LINCOLN — It began on a Saturday afternoon in 2011.
Northwestern had third-and-goal from the 1-yard line in the north end zone. Two tight ends and a fullback pushed quarterback Kain Colter over the goal line to give the Wildcats a 28-18 lead with 1:34 left in the fourth to the consternation of a sold-out Memorial Stadium and the No. 10 Huskers.
Bo Pelini grimaced. Nebraska scored to cut the deficit to 28-25, but the bruise was already purple. Back then, in the infancy of Nebraska’s Big Ten days, a loss to Northwestern was like dropping a game to Baylor or Iowa State in the Big 12.
That afternoon in Lincoln was foreshadowing — a message that these NUs were far more similar than Nebraska would like to admit. And over the next seven years, that would only become more true as Northwestern continued its rise and Nebraska lost its way.
In total, 21 points separate the teams since 2011. Two straight overtime games. Five of the eight games have been decided by three points or fewer.
Two programs led by former players, two programs in lockstep, similar down to the letters.
“I am a student of what’s happened around here and seeing all the close games that have happened between Northwestern and Nebraska, including last year. Hail Marys and overtime games,” Nebraska coach Scott Frost said this week. “They’re just such a well-coached team year in and year out. They’re disciplined and they’re smart. They’re not going to beat themselves. Those kinds of teams end up in a lot of close games.”
The similarity of the schools’ on-field performance is a paradox. It’s a pick-your-narrative game, either a testament to how close Nebraska is to being a dominant figure in the West or how far the Huskers have fallen in a decade.
On paper, it appears to be the latter.
Nebraska is a 900-win program with five national titles. Northwestern has a .433 winning percentage since 1882. One school plays in a college football cathedral, the other in a glorified high school venue often taken over by opposing fans.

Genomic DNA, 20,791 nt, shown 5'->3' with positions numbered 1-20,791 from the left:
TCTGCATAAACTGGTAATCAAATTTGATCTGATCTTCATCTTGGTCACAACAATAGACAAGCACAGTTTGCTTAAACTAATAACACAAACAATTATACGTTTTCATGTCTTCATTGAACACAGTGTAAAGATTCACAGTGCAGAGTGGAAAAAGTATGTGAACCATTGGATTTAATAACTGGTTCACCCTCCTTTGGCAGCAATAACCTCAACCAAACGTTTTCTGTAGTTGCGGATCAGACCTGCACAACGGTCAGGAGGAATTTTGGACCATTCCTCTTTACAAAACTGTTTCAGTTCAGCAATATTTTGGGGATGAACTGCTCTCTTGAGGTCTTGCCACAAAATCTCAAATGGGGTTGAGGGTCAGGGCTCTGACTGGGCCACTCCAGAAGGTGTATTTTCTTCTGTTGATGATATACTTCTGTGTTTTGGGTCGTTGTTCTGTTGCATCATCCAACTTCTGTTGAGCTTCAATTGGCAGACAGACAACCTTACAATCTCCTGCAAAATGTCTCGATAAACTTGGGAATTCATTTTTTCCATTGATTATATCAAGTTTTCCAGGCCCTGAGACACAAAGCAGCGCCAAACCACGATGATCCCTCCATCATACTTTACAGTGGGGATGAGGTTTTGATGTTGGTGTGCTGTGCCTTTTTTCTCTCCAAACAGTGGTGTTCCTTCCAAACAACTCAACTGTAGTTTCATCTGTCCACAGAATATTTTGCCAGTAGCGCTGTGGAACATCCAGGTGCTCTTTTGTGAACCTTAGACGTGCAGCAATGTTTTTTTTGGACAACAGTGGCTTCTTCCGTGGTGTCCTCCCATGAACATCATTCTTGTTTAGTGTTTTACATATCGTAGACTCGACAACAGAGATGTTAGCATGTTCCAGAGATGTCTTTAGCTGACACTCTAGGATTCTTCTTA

“Did I think Northwestern and Nebraska would ever become a rivalry? As a kid, I think I would have probably told you no,” Northwestern coach Pat Fitzgerald said in his press conference this week.
But while Nebraska has floundered through coaching changes and Big Ten adjustments, the Wildcats have found their footing. They have three 10-win seasons since 2012, and won the West last year. They’re built for Big Ten football, with line play and discipline up front that keep games close even against the top teams in the conference. They have a clear identity.
“They’ve had the same staff for 14, 15 years, so the guys understand the scheme, and they’re not going to beat themselves,” Nebraska offensive coordinator Troy Walters said.
And this is where the two programs split off on separate NU branches. Nebraska’s lack of identity, consistent play in the trenches and discipline have been its downfall in these matchups, especially recently.
Under Frost, Nebraska had Northwestern pinned in the fourth quarter a year ago — up 14 — but drives of 62 and 99 yards in the final 5:41, and a 37-yard field goal in overtime, gave the Wildcats a win. On the drive that cut the lead to seven, Northwestern converted two fourth-and-10s. Nebraska was called for two pass interference penalties. Carlos Davis was called for roughing the passer to kick-start a drive that began on Northwestern’s 1-yard line and ended with the game tied at 31.
In Mike Riley’s final year in 2017, Tanner Lee threw an interception with Nebraska up 24-17 on a drive that could’ve sealed the game with a score. Instead, Northwestern took over and went 84 yards on 13 plays. Lamar Jackson was called for a personal foul that put the ball at the 50. Nebraska gave up a fourth-and-1 at the 9-yard line and allowed a 7-yard run on the next play to tie the game at 24.
Northwestern doesn’t beat itself. But Nebraska does.
That’s the difference between Northwestern’s 36-20 record since 2015 and Nebraska’s 26-29. It’s the difference between Northwestern’s 20-17 loss to Michigan last season one week after Nebraska’s 56-10 debacle against the Wolverines.
And yet, despite those differences, the two Big Ten West foes find themselves in battles every year.
“I think there is a history of a lot of good games being played and kind of crazy finishes,” Nebraska quarterback Adrian Martinez said. “Again, Northwestern is a very solid football team and they are not going to make a lot of mistakes.”
The narratives entering each game repeat.
The Huskers are 3-2, with an offense that ranks near the top of the Big Ten. But they’re 12th in penalties and 11th in turnover margin.
Northwestern is just 1-3 after yet another September slump. The Wildcats, somewhat out of character, are seventh in penalties and ninth in turnover margin. They aren’t flashy like Nebraska. They’re not favored.
Like opposite ends of a magnet, these NUs have their differences, but they can’t seem to get away from each other.